All we can do is speculate. In some parts of the play The Nurse can be long-winded, insensitive, arrogant, insecure and stupid at times but she loves Juliet very much, partially as she imagines that Juliet is a substitute for her own daughter Susan. This story is a romantic tragedy. We have two questions to settle. During the scene I would use the lights to express feelings. Why does the Nurse decide to tell Juliet to forget Romeo? O, he's a lovely gentleman.
Romeo and Juliet, is a story of two young lovers whose love was destined for destruction. A very important point in the play is that there is a family feud between the Montagues and the Capulets, Romeo is a Montague and Juliet is a Capulet, which would have been an impossible love, if it were not for the Nurse. In this scene a good strong fun relationship is shown between The Nurse and Juliet, as The Nurse deliberately teases Juliet for her own entertainment. Capulet portrays an image of being not a very nice person. The Nurse possesses many qualities. However, when she loses Juliet's trust, she is lost from the play. In Elizabethan times the society was much different than it is today.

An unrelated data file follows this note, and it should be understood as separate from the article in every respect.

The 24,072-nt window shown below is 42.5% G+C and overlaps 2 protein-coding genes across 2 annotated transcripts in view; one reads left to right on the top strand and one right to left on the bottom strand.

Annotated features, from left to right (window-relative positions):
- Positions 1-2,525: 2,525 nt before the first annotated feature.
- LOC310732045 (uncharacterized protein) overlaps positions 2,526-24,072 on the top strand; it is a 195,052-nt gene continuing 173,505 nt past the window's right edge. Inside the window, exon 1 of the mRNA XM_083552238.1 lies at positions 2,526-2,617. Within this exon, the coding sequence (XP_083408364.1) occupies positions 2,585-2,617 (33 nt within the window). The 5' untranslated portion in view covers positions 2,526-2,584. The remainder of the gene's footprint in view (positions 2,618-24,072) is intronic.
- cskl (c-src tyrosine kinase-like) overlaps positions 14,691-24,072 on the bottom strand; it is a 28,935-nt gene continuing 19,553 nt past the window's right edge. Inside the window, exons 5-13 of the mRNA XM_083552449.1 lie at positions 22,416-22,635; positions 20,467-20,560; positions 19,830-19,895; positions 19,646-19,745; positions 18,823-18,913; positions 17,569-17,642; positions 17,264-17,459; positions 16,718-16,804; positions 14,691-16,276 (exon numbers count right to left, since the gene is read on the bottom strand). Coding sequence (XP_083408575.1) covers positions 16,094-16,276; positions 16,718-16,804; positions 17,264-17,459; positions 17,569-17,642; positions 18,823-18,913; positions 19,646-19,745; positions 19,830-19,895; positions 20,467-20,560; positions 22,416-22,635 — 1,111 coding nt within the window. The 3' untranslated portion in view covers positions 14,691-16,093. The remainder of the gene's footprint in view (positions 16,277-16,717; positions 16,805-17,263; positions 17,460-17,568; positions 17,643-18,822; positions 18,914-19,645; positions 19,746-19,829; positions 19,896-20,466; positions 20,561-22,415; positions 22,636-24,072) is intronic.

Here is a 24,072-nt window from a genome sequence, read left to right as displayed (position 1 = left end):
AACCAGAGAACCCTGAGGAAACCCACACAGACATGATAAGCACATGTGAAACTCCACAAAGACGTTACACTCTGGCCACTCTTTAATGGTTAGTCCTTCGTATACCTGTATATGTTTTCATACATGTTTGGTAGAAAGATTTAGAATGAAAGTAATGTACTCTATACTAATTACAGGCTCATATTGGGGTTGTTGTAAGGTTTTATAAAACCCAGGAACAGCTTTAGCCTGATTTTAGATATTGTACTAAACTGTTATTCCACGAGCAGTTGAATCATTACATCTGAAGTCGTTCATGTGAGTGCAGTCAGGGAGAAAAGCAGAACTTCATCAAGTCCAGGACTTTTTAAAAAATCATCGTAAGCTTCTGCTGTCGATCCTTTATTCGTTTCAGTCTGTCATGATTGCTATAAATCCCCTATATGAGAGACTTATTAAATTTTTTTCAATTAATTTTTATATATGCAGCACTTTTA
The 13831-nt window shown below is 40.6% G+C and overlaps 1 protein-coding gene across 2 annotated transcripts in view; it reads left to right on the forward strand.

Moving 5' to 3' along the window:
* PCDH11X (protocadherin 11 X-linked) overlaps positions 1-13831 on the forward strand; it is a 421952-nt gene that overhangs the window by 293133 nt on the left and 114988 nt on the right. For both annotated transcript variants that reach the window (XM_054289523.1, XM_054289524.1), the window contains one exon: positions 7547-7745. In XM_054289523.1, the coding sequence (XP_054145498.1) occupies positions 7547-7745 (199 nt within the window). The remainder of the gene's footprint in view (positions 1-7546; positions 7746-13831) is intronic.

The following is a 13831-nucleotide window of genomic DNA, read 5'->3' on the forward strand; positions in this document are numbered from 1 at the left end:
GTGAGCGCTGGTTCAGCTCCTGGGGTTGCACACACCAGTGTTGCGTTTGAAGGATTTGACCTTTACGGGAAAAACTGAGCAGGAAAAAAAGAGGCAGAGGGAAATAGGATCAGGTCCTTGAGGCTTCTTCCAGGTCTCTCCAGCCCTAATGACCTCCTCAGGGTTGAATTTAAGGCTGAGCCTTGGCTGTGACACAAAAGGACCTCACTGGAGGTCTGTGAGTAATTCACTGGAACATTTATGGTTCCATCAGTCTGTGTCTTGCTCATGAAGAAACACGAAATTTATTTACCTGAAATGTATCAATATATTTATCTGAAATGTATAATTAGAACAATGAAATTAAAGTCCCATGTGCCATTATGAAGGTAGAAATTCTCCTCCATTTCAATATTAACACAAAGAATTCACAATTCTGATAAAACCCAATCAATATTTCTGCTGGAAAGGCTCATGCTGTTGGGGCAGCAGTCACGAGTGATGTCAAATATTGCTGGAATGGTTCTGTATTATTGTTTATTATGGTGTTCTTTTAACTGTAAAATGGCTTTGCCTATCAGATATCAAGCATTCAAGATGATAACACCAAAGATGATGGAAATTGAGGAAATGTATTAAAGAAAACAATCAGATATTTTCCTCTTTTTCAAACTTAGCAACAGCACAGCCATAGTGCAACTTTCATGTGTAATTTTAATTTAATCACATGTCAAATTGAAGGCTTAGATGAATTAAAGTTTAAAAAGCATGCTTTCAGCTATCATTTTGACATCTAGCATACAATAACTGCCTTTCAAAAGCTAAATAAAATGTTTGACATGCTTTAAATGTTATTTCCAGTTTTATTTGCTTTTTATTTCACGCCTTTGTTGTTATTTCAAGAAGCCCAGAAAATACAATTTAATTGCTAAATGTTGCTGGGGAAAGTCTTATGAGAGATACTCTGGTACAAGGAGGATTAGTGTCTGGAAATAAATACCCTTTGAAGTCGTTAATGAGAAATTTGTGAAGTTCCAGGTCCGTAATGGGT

There is a lot of dramatic irony in this scene and the use of asides gives a very good feel of drama and tension between L. Capulet does not understand Juliet she thinks that if Juliet could get to Romeo first she would temper the poison to make it stronger so that he would die more quickly. Before the start of this scene, there had been a fray between the Montague and the Capulet families. This kind of love was commonly seen amongst low status individuals; it refers to a more physical love without emotion involved, mainly used to add humour to scenes. Now, it is at this point where the relationship, which was once so deep and closely bonded between the Nurse and Juliet, falls down completely, and is therefore broken.